Centenary of the Royal British Legion

On the morning of Sunday 15 May 1921, a small group of ex-servicemen and representatives from four organisations – The National Association of Discharged Sailors and Soldiers, The British National Federation of Discharged and Demobilized Sailors and Soldiers, The Comrades of The Great War and The Officers’ Association – met at the Cenotaph in London’s Whitehall. At 9am precisely and they laid four wreaths representing these four organisations which, from then, became the British Legion and, fifty years later, the Royal British Legion.

To my knowledge my grandfather was never a member of the Salonika Reunion Association but he was an active member of the British Legion/Royal British Legion, particularly once he retired from the Metropolitan Police. He was on the East Barnet Branch Committee for very many years and was an enthusiastic member of their Horticultural Society; I have many happy memories of helping him with their annual flower shows and also enjoying the pantomimes held at the hall. A busy and active man until his death at 92, he still visited his ‘old boys’ on behalf of the RBL, even though many were considerably younger than him! To me, he epitomised the Legion’s motto of Service Not Self.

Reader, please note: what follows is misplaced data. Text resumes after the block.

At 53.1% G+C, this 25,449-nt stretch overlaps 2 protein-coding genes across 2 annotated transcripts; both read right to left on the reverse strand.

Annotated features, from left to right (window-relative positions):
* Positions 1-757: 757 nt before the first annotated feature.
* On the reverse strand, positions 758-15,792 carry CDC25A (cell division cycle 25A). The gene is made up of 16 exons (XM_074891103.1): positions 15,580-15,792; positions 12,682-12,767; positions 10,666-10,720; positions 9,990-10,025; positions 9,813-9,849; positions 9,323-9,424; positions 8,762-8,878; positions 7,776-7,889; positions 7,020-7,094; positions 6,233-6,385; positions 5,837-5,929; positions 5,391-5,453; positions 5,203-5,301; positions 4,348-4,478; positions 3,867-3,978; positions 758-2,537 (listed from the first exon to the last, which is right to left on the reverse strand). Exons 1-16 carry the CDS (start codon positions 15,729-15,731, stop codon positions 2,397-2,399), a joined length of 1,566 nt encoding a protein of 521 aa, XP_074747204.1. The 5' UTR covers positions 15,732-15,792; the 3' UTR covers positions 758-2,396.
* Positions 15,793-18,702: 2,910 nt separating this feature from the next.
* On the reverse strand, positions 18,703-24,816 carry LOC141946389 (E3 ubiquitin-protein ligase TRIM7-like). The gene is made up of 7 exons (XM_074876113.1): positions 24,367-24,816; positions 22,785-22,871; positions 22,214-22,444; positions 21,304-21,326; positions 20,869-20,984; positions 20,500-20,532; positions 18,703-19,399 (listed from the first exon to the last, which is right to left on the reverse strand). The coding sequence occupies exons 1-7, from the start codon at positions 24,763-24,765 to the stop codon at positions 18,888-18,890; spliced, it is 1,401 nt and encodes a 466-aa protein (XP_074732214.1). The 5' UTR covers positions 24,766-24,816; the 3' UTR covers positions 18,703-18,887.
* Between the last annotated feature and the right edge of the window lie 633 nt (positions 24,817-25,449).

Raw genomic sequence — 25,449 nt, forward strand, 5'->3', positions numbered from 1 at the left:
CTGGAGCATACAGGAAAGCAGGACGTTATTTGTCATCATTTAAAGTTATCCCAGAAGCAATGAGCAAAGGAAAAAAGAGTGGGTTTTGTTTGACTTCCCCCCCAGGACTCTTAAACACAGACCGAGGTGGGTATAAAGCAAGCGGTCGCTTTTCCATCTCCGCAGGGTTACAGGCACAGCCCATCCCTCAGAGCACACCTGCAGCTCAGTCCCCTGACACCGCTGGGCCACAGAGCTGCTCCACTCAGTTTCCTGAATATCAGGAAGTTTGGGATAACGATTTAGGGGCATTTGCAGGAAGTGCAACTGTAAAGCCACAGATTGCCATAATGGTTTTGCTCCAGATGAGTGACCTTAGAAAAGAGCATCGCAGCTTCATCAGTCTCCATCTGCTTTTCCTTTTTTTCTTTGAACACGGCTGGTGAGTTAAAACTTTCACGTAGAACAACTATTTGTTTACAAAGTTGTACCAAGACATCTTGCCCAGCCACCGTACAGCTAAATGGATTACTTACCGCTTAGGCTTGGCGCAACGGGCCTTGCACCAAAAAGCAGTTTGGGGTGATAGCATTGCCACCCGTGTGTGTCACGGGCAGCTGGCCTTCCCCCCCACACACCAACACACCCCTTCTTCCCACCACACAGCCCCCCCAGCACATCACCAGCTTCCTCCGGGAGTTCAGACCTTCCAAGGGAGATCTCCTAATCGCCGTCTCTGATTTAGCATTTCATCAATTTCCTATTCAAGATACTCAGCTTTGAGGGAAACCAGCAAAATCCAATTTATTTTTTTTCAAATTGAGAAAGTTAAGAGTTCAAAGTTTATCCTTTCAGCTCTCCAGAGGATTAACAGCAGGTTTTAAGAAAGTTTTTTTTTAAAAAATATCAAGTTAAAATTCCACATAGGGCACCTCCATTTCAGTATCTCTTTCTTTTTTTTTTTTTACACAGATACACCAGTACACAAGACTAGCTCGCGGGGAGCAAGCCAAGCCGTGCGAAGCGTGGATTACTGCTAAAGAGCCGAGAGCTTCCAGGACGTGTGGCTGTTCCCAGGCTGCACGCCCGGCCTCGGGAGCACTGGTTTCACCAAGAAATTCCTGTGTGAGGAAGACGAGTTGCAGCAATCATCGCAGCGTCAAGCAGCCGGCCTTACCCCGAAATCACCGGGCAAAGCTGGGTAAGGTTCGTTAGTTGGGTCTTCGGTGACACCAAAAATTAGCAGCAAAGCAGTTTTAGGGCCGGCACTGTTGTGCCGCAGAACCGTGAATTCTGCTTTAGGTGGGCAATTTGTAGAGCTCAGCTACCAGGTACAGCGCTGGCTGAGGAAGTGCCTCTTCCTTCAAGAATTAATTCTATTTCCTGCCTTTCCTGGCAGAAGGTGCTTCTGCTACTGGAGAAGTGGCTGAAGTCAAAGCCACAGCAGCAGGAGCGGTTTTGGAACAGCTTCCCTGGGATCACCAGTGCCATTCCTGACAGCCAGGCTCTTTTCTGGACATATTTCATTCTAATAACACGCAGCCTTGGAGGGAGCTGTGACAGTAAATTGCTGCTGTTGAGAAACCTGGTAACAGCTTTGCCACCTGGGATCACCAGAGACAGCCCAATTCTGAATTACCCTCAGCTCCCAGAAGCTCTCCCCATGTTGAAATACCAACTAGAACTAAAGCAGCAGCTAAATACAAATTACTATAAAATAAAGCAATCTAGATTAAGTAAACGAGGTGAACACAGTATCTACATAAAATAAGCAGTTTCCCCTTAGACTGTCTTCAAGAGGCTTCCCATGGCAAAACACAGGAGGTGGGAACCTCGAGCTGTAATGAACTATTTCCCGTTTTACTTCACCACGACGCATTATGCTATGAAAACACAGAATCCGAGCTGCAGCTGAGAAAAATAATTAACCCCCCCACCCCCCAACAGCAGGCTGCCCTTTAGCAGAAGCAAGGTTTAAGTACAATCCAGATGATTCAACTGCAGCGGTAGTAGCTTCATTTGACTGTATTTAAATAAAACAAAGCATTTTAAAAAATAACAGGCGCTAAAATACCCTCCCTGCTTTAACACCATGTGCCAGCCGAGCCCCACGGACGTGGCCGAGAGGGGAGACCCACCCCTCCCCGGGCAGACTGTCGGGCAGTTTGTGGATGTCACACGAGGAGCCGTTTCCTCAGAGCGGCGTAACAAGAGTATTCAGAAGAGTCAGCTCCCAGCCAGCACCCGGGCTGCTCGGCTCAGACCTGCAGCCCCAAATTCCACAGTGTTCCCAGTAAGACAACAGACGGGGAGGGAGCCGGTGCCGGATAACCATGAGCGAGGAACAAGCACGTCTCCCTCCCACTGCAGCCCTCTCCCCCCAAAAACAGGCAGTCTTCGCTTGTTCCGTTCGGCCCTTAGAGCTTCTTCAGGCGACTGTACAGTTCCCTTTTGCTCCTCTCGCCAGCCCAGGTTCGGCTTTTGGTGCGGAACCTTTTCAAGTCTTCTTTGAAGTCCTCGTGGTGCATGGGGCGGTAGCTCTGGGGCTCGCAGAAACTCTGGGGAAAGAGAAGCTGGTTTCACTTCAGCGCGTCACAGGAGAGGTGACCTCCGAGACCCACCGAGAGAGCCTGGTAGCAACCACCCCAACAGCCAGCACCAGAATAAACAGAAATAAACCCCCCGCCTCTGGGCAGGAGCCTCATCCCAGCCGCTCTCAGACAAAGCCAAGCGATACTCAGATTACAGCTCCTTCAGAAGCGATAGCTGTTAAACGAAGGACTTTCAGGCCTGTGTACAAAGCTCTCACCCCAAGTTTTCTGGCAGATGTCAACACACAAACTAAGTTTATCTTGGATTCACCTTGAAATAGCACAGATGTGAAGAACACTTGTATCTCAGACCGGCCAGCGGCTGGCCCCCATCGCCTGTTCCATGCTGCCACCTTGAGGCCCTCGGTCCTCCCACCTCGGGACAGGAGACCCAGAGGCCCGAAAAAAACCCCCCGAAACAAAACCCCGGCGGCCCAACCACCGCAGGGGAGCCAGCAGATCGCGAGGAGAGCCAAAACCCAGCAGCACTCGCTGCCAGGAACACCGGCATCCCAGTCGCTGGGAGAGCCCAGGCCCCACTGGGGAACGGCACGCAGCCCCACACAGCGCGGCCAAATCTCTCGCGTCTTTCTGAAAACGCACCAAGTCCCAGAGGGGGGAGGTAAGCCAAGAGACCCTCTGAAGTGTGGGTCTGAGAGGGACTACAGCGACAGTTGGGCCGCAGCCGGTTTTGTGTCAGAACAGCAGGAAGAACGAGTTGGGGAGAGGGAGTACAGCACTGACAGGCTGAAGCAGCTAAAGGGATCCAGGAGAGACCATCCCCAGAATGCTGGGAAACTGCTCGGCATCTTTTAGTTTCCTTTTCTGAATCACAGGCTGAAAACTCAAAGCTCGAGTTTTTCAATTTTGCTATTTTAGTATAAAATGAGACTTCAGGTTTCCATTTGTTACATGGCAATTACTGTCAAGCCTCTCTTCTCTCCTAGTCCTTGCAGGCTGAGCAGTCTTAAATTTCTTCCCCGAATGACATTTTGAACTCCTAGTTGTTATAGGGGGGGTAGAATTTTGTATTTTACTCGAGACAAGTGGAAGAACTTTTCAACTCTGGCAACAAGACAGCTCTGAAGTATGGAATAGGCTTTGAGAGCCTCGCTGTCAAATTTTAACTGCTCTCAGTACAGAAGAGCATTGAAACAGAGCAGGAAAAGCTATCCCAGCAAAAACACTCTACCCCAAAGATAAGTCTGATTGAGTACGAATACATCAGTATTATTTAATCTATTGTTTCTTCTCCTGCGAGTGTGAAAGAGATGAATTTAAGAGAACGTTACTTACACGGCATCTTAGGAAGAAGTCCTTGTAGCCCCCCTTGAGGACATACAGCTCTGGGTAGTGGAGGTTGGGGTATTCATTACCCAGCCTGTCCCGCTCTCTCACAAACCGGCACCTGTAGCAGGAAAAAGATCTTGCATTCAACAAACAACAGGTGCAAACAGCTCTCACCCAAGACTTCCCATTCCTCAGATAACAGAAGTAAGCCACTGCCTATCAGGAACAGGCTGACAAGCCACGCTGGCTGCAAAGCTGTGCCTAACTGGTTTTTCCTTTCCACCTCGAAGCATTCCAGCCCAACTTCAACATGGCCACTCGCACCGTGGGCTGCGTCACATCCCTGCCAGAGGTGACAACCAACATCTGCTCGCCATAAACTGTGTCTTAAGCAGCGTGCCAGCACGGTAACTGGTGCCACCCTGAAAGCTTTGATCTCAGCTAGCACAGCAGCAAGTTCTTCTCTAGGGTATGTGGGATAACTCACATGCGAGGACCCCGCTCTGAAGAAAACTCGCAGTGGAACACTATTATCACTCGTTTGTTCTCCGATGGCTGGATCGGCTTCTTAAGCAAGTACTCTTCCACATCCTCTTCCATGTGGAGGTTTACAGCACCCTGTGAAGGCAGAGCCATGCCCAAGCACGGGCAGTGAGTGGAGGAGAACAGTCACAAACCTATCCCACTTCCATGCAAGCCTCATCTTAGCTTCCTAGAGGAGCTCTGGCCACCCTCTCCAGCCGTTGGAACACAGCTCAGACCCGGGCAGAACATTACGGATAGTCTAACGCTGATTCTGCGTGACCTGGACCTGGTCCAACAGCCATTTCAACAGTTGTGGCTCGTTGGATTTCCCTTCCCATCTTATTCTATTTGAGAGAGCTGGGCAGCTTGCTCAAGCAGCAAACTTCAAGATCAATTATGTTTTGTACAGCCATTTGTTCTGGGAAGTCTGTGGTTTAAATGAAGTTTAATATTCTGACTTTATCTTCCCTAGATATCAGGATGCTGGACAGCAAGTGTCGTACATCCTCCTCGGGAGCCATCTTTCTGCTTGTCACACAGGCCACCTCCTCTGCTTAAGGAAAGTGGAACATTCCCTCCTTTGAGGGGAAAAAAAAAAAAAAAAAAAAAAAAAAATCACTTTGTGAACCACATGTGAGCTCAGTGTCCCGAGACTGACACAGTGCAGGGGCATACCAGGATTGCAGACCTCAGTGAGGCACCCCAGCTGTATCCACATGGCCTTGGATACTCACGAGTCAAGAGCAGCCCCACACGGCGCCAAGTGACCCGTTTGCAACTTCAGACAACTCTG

East Barnet British Legion Committee members (pre-1971); Fred Braysher is standing, second from right
Fred Braysher – a veteran of the Western Front and Salonika – laying a wreath on behalf of the East Barnet Branch of the Royal British Legion at the New Barnet war memorial on Remembrance Sunday (date unknown)

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Author: Robin B

Robin's interest in the campaign comes from his grandfather, Fred, who served as a cyclist with the BSF from 1915 to 1917, mainly in the Struma valley. Robin joined the SCS in 2003 and served on the committee for 18 years as journal and web editor. Opinions expressed in these posts are his and do not necessarily reflect the views of the Society.

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